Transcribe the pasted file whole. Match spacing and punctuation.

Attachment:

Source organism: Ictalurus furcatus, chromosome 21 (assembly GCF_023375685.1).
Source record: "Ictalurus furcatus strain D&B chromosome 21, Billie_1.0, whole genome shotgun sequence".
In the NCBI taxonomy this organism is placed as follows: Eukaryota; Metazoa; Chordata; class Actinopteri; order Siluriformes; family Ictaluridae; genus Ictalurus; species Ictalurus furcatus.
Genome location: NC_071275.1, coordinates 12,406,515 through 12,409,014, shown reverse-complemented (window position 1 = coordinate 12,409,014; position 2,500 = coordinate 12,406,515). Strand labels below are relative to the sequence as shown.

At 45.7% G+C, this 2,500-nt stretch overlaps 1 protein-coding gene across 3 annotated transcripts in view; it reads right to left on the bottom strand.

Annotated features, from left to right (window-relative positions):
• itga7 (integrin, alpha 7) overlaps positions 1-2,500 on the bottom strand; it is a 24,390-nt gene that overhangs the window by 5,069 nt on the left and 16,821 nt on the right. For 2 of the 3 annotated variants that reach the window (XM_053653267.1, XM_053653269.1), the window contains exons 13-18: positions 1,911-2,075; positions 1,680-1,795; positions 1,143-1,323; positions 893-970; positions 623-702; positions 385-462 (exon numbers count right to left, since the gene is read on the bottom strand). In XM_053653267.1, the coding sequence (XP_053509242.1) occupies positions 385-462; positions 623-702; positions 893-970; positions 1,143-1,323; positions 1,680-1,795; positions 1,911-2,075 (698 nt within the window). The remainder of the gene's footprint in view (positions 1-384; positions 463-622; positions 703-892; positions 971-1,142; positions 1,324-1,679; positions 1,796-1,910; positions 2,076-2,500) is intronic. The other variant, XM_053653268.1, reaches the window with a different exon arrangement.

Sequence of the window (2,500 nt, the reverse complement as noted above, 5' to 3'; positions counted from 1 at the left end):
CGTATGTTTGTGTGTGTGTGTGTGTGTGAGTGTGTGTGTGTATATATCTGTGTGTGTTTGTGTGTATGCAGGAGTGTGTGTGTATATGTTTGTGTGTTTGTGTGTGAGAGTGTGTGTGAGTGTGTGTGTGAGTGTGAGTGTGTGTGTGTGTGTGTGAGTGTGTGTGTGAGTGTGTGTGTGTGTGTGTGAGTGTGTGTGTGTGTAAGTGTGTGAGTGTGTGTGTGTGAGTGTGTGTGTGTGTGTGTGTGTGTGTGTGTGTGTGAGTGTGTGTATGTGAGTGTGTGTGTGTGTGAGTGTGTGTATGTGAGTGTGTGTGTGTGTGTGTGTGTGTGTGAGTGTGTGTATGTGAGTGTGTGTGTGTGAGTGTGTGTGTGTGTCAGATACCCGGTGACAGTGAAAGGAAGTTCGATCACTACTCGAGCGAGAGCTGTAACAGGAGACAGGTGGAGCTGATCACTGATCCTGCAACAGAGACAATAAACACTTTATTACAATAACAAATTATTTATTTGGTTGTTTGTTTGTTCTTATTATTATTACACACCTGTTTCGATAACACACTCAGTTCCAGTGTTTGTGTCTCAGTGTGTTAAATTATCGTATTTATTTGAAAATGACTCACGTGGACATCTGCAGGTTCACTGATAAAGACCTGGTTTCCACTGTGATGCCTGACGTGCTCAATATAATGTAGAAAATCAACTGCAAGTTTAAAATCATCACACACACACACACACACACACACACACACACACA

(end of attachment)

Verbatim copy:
Source organism: Ictalurus furcatus, chromosome 21 (assembly GCF_023375685.1).
Source record: "Ictalurus furcatus strain D&B chromosome 21, Billie_1.0, whole genome shotgun sequence".
In the NCBI taxonomy this organism is placed as follows: Eukaryota; Metazoa; Chordata; class Actinopteri; order Siluriformes; family Ictaluridae; genus Ictalurus; species Ictalurus furcatus.
Genome location: NC_071275.1, coordinates 12,406,515 through 12,409,014, shown reverse-complemented (window position 1 = coordinate 12,409,014; position 2,500 = coordinate 12,406,515). Strand labels below are relative to the sequence as shown.

At 45.7% G+C, this 2,500-nt stretch overlaps 1 protein-coding gene across 3 annotated transcripts in view; it reads right to left on the bottom strand.

Annotated features, from left to right (window-relative positions):
• itga7 (integrin, alpha 7) overlaps positions 1-2,500 on the bottom strand; it is a 24,390-nt gene that overhangs the window by 5,069 nt on the left and 16,821 nt on the right. For 2 of the 3 annotated variants that reach the window (XM_053653267.1, XM_053653269.1), the window contains exons 13-18: positions 1,911-2,075; positions 1,680-1,795; positions 1,143-1,323; positions 893-970; positions 623-702; positions 385-462 (exon numbers count right to left, since the gene is read on the bottom strand). In XM_053653267.1, the coding sequence (XP_053509242.1) occupies positions 385-462; positions 623-702; positions 893-970; positions 1,143-1,323; positions 1,680-1,795; positions 1,911-2,075 (698 nt within the window). The remainder of the gene's footprint in view (positions 1-384; positions 463-622; positions 703-892; positions 971-1,142; positions 1,324-1,679; positions 1,796-1,910; positions 2,076-2,500) is intronic. The other variant, XM_053653268.1, reaches the window with a different exon arrangement.

Sequence of the window (2,500 nt, the reverse complement as noted above, 5' to 3'; positions counted from 1 at the left end):
CGTATGTTTGTGTGTGTGTGTGTGTGTGAGTGTGTGTGTGTATATATCTGTGTGTGTTTGTGTGTATGCAGGAGTGTGTGTGTATATGTTTGTGTGTTTGTGTGTGAGAGTGTGTGTGAGTGTGTGTGTGAGTGTGAGTGTGTGTGTGTGTGTGTGAGTGTGTGTGTGAGTGTGTGTGTGTGTGTGTGAGTGTGTGTGTGTGTAAGTGTGTGAGTGTGTGTGTGTGAGTGTGTGTGTGTGTGTGTGTGTGTGTGTGTGTGTGAGTGTGTGTATGTGAGTGTGTGTGTGTGTGAGTGTGTGTATGTGAGTGTGTGTGTGTGTGTGTGTGTGTGTGAGTGTGTGTATGTGAGTGTGTGTGTGTGAGTGTGTGTGTGTGTCAGATACCCGGTGACAGTGAAAGGAAGTTCGATCACTACTCGAGCGAGAGCTGTAACAGGAGACAGGTGGAGCTGATCACTGATCCTGCAACAGAGACAATAAACACTTTATTACAATAACAAATTATTTATTTGGTTGTTTGTTTGTTCTTATTATTATTACACACCTGTTTCGATAACACACTCAGTTCCAGTGTTTGTGTCTCAGTGTGTTAAATTATCGTATTTATTTGAAAATGACTCACGTGGACATCTGCAGGTTCACTGATAAAGACCTGGTTTCCACTGTGATGCCTGACGTGCTCAATATAATGTAGAAAATCAACTGCAAGTTTAAAATCATCACACACACACACACACACACACACACACACACACA